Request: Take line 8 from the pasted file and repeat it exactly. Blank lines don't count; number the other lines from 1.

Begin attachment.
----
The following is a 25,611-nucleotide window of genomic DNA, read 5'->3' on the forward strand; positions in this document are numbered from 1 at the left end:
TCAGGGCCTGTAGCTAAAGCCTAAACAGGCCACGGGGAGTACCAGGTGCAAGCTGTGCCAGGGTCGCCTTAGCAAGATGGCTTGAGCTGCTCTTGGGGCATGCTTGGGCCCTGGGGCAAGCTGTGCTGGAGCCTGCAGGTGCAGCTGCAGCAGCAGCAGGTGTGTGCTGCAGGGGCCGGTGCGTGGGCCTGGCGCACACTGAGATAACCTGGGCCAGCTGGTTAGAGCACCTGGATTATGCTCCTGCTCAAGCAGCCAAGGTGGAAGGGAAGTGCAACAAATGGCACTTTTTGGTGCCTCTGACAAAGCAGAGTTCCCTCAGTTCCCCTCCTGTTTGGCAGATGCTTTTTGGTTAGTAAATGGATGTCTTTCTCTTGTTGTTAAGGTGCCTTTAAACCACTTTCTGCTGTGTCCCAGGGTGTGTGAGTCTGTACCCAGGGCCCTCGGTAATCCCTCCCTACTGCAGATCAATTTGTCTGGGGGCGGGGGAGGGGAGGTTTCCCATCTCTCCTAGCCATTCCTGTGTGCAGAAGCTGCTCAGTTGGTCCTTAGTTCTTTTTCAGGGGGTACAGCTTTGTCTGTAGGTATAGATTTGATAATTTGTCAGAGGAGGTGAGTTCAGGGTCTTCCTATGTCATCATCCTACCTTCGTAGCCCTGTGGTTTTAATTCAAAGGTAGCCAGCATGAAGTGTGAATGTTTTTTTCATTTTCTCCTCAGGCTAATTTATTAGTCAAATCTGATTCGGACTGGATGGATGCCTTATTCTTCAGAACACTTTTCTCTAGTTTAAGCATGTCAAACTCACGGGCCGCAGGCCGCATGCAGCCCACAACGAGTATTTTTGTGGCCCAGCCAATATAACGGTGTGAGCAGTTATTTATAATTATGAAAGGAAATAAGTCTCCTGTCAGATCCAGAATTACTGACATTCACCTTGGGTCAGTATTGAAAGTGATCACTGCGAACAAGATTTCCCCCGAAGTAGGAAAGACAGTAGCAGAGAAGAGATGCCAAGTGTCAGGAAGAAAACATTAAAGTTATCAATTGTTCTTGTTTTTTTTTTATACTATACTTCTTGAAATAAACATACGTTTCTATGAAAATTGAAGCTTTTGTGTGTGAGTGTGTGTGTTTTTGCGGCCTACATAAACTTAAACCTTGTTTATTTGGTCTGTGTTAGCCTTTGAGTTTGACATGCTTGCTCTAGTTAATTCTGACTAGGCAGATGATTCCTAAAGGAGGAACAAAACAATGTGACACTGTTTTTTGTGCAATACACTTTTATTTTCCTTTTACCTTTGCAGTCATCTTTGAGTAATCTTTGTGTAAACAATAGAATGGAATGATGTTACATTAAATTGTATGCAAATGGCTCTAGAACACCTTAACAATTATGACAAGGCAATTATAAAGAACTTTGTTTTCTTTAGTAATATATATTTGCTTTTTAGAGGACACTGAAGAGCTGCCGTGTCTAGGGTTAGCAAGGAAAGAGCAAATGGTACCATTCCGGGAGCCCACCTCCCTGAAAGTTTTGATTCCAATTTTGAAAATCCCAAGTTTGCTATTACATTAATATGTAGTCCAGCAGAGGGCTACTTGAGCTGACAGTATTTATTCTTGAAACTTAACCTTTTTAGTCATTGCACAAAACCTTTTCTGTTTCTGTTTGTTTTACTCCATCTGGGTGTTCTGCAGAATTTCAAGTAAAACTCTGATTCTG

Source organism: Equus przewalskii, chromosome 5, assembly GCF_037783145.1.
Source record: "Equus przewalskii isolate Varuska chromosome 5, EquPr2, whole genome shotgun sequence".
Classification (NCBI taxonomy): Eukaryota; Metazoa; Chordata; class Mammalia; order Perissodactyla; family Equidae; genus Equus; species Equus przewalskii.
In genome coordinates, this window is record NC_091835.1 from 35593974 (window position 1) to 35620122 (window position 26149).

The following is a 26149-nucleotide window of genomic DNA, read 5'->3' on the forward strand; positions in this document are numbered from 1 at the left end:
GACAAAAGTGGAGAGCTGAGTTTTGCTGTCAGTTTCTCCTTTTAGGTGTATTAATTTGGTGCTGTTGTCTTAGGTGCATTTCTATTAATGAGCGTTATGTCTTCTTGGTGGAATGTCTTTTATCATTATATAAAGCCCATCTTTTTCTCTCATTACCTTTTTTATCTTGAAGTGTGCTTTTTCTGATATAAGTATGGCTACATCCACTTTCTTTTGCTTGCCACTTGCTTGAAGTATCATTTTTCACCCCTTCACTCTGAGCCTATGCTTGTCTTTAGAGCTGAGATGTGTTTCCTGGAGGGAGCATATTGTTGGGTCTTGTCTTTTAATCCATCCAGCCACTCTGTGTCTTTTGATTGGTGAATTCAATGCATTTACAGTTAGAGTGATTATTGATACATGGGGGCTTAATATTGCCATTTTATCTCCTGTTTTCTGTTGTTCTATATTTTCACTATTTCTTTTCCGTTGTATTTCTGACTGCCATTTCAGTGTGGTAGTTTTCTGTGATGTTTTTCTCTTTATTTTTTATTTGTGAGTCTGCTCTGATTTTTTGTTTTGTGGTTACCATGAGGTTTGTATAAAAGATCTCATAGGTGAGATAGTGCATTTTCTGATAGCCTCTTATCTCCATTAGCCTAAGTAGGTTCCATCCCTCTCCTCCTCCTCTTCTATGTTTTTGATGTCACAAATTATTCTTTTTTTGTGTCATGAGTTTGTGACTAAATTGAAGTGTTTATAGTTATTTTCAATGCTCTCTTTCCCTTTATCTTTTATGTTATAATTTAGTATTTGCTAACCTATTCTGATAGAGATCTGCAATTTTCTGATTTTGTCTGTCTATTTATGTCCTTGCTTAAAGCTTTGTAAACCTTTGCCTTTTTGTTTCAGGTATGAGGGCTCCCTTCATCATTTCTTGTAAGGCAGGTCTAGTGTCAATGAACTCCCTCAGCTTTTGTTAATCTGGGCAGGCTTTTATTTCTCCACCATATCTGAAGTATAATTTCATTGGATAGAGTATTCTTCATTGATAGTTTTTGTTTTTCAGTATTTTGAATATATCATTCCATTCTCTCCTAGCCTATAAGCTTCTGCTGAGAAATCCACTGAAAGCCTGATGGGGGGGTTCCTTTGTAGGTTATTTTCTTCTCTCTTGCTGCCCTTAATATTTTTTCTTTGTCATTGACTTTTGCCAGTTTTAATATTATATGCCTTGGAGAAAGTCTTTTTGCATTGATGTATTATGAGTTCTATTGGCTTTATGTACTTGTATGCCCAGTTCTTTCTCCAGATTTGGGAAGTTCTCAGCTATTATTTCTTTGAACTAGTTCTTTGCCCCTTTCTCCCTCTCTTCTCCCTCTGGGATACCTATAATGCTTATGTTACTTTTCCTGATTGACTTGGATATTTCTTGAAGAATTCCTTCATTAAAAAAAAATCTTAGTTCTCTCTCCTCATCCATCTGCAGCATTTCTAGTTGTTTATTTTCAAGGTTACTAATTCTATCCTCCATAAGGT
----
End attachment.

GACAAAAGTGGAGAGCTGAGTTTTGCTGTCAGTTTCTCCTTTTAGGTGTATTAATTTGGTGCTGTTGTCTTAGGTGCATTTCTATTAATGAGCGTTATGTCTTCTTGGTGGAATGTCTTTTATCATTATATAAAGCCCATCTTTTTCTCTCATTACCTTTTTTATCTTGAAGTGTGCTTTTTCTGATATAAGTATGGCTACATCCACTTTCTTTTGCTTGCCACTTGCTTGAAGTATCATTTTTCACCCCTTCACTCTGAGCCTATGCTTGTCTTTAGAGCTGAGATGTGTTTCCTGGAGGGAGCATATTGTTGGGTCTTGTCTTTTAATCCATCCAGCCACTCTGTGTCTTTTGATTGGTGAATTCAATGCATTTACAGTTAGAGTGATTATTGATACATGGGGGCTTAATATTGCCATTTTATCTCCTGTTTTCTGTTGTTCTATATTTTCACTATTTCTTTTCCGTTGTATTTCTGACTGCCATTTCAGTGTGGTAGTTTTCTGTGATGTTTTTCTCTTTATTTTTTATTTGTGAGTCTGCTCTGATTTTTTGTTTTGTGGTTACCATGAGGTTTGTATAAAAGATCTCATAGGTGAGATAGTGCATTTTCTGATAGCCTCTTATCTCCATTAGCCTAAGTAGGTTCCATCCCTCTCCTCCTCCTCTTCTATGTTTTTGATGTCACAAATTATTCTTTTTTTGTGTCATGAGTTTGTGACTAAATTGAAGTGTTTATAGTTATTTTCAATGCTCTCTTTCCCTTTATCTTTTATGTTATAATTTAGTATTTGCTAACCTATTCTGATAGAGATCTGCAATTTTCTGATTTTGTCTGTCTATTTATGTCCTTGCTTAAAGCTTTGTAAACCTTTGCCTTTTTGTTTCAGGTATGAGGGCTCCCTTCATCATTTCTTGTAAGGCAGGTCTAGTGTCAATGAACTCCCTCAGCTTTTGTTAATCTGGGCAGGCTTTTATTTCTCCACCATATCTGAAGTATAATTTCATTGGATAGAGTATTCTTCATTGATAGTTTTTGTTTTTCAGTATTTTGAATATATCATTCCATTCTCTCCTAGCCTATAAGCTTCTGCTGAGAAATCCACTGAAAGCCTGATGGGGGGGTTCCTTTGTAGGTTATTTTCTTCTCTCTTGCTGCCCTTAATATTTTTTCTTTGTCATTGACTTTTGCCAGTTTTAATATTATATGCCTTGGAGAAAGTCTTTTTGCATTGATGTATTATGAGTTCTATTGGCTTTATGTACTTGTATGCCCAGTTCTTTCTCCAGATTTGGGAAGTTCTCAGCTATTATTTCTTTGAACTAGTTCTTTGCCCCTTTCTCCCTCTCTTCTCCCTCTGGGATACCTATAATGCTTATGTTACTTTTCCTGATTGACTTGGATATTTCTTGAAGAATTCCTTCATTAAAAAAAAATCTTAGTTCTCTCTCCTCATCCATCTGCAGCATTTCTAGTTGTTTATTTTCAAGGTTACTAATTCTATCCTCCATAAGGT